Fracking Is Coming To Robin Hood’s Sherwood Forest
The home of legendary folk hero Robin Hood will soon be surveyed by energy companies for its hydraulic fracturing potential.
The company Ineos has agreed with the U.K.’s forestry commission to spend up to two years using “thumper trucks” and other seismic surveying machines to search for natural gas in Sherwood Forrest. If successful, Ineos plans to invest almost $2 billion into fracking in the U.K.
Environmental activists are furious and have already stated they intend to fight the fracking survey.
“I can’t think of anything more iconic in the English mindset to go for,” Guy Shrubsole, a Friends of the Earth campaigner, told The Guardian. “You’d have thought they’d have learnt from the mistakes of some of the other fracking companies to avoid it, but they’ve gone straight for it.”
Friends of the Earth claims that seismic surveys alone could damage the forest and its wildlife, which include rare bats and other protected species.
Great Britain lifted its “fracking moratorium,” over the objections of environmentalists in November. National authorities overruled a local council to approve the first fracking operations since 2011, and the first drilling is expected to start in the second quarter of 2017.
Fracking in Britain was halted under the moratorium after test-drilling allegedly triggered a small magnitude 2.3 earthquake in 2011. A British Geological Survey report, carried out by independent experts, said the quakes were due to an “unusual combination of geology at the well site,” adding the conditions that caused the minor earthquakes were “unlikely to occur again.”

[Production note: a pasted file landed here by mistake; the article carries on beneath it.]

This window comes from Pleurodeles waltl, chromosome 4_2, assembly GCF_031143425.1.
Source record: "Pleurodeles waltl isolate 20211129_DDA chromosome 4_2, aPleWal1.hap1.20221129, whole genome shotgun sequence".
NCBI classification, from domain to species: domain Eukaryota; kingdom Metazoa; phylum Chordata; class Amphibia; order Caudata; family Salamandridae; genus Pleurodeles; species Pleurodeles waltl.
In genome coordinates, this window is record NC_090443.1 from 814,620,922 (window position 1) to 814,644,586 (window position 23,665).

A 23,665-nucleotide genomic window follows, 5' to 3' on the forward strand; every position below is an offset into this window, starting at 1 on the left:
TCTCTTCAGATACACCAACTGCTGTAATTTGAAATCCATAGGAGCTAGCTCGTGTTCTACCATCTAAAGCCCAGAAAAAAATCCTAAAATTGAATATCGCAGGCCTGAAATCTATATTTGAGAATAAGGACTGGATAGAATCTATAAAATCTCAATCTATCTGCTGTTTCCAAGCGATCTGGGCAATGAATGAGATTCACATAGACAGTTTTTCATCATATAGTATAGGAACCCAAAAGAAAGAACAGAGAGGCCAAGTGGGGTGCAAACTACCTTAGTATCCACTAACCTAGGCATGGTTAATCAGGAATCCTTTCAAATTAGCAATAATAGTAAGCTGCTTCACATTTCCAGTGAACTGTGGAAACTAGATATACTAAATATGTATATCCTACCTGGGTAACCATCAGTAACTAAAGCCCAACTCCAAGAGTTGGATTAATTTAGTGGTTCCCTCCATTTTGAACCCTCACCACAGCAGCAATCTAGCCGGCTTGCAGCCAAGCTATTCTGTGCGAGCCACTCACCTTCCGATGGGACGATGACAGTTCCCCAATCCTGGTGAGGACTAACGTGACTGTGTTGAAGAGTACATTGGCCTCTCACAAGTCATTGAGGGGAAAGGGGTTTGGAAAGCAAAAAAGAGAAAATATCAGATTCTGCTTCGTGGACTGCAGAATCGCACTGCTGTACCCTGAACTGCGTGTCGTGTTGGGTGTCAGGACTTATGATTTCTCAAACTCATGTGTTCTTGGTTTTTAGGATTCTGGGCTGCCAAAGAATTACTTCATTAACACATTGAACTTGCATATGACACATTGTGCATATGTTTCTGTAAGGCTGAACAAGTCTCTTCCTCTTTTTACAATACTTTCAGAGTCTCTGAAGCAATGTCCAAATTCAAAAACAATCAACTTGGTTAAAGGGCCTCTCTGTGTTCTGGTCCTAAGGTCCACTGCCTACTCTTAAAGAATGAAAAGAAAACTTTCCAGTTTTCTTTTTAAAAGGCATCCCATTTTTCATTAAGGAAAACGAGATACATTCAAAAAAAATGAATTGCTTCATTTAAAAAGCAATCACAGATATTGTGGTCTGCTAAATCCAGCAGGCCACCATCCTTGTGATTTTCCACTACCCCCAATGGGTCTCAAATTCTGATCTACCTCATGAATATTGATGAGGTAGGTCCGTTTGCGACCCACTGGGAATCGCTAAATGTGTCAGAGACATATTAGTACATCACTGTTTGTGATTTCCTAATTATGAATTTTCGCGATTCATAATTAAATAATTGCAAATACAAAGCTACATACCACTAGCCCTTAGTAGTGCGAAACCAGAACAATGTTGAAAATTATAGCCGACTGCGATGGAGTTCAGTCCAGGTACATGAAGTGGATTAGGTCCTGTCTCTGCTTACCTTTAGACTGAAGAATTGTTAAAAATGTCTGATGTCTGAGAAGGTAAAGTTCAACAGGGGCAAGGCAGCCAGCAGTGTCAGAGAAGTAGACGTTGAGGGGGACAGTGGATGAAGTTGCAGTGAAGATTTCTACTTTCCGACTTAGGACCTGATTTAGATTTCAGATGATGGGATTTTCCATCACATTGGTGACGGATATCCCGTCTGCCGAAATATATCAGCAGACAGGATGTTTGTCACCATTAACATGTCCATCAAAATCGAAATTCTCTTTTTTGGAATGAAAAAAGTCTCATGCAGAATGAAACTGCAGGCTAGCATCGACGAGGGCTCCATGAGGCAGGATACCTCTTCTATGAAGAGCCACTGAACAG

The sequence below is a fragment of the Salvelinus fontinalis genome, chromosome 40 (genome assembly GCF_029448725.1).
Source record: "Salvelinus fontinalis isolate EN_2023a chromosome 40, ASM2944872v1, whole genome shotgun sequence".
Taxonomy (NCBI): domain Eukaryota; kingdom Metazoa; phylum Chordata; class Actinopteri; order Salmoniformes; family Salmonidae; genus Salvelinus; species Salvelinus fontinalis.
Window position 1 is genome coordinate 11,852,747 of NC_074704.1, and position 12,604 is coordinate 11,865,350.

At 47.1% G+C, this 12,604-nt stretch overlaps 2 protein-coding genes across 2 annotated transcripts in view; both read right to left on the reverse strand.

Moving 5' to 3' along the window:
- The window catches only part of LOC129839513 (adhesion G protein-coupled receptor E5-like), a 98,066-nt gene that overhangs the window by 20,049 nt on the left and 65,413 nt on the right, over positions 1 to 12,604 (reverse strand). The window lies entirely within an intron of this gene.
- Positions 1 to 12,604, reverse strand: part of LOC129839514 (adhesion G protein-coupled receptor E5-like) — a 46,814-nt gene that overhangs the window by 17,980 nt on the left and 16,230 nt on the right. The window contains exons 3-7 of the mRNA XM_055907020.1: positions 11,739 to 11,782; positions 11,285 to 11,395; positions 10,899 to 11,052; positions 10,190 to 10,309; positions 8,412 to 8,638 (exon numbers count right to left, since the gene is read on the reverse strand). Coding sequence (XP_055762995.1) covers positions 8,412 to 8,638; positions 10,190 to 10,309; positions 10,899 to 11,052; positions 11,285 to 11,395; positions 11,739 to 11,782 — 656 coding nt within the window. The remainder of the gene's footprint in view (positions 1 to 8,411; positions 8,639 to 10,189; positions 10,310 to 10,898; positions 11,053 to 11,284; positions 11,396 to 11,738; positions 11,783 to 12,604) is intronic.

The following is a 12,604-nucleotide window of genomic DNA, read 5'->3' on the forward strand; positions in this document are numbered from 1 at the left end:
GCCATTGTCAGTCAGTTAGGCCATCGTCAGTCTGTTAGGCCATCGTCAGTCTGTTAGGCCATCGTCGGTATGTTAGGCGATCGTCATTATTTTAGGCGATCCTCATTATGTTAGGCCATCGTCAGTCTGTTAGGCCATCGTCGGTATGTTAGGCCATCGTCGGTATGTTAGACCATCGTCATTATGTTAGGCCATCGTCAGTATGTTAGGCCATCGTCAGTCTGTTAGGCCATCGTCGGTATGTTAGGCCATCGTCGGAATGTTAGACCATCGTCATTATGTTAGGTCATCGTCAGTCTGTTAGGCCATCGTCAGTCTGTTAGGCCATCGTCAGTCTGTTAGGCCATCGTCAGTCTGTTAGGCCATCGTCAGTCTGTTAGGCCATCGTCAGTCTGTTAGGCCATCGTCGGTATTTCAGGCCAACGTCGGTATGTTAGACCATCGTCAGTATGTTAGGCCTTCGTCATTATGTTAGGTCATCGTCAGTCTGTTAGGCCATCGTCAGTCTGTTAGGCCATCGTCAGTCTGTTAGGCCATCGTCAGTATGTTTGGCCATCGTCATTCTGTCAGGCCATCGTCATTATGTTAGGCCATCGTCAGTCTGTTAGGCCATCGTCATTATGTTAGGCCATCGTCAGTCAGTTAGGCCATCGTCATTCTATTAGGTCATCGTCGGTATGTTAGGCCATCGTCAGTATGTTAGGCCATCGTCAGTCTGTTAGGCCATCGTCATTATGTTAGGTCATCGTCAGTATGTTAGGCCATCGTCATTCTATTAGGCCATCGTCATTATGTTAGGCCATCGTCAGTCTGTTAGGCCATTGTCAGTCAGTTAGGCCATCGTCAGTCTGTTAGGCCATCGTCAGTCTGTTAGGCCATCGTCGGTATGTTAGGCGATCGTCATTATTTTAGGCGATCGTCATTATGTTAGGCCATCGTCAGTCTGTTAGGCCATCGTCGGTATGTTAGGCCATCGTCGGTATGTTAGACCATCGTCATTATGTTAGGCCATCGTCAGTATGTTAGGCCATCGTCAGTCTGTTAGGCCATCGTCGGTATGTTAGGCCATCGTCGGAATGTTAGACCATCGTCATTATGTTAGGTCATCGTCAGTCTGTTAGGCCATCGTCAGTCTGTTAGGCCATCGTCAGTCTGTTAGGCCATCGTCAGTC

British environmental groups Greenpeace and Friends of the Earth claim to have gathered more than 186,000 signatures on a petition to ban fracking in the country, citing environmental impact. The groups are using the petition to claim fracking has no “democratic mandate.”
Fracking in Great Britain will create 74,000 new jobs and safeguard another 100,000, energy consulting groups estimate. Fracking for oil has the potential to generate anywhere from $10 billion to $74.6 billion for the British economy and $26 billion in new tax revenue for the British government, according to the studies, and could offer up to $16.5 million in benefits to local governments per fracking site.
The U.K. estimates it has 26 trillion cubic feet of shale gas reserves, according to the U.S. Energy Information Administration (EIA).
The U.K. is one of the few countries in Europe where fracking is legally permitted, but local governments had repeatedly declined to give fracking companies permits for years. The first fracking permits since 2011 were only issued in May in western Europe.
Energy analysts say that even in the most favorable circumstances, large scale development of fracking in the U.K is at least five to 10 years away due to legal and regulatory barriers.
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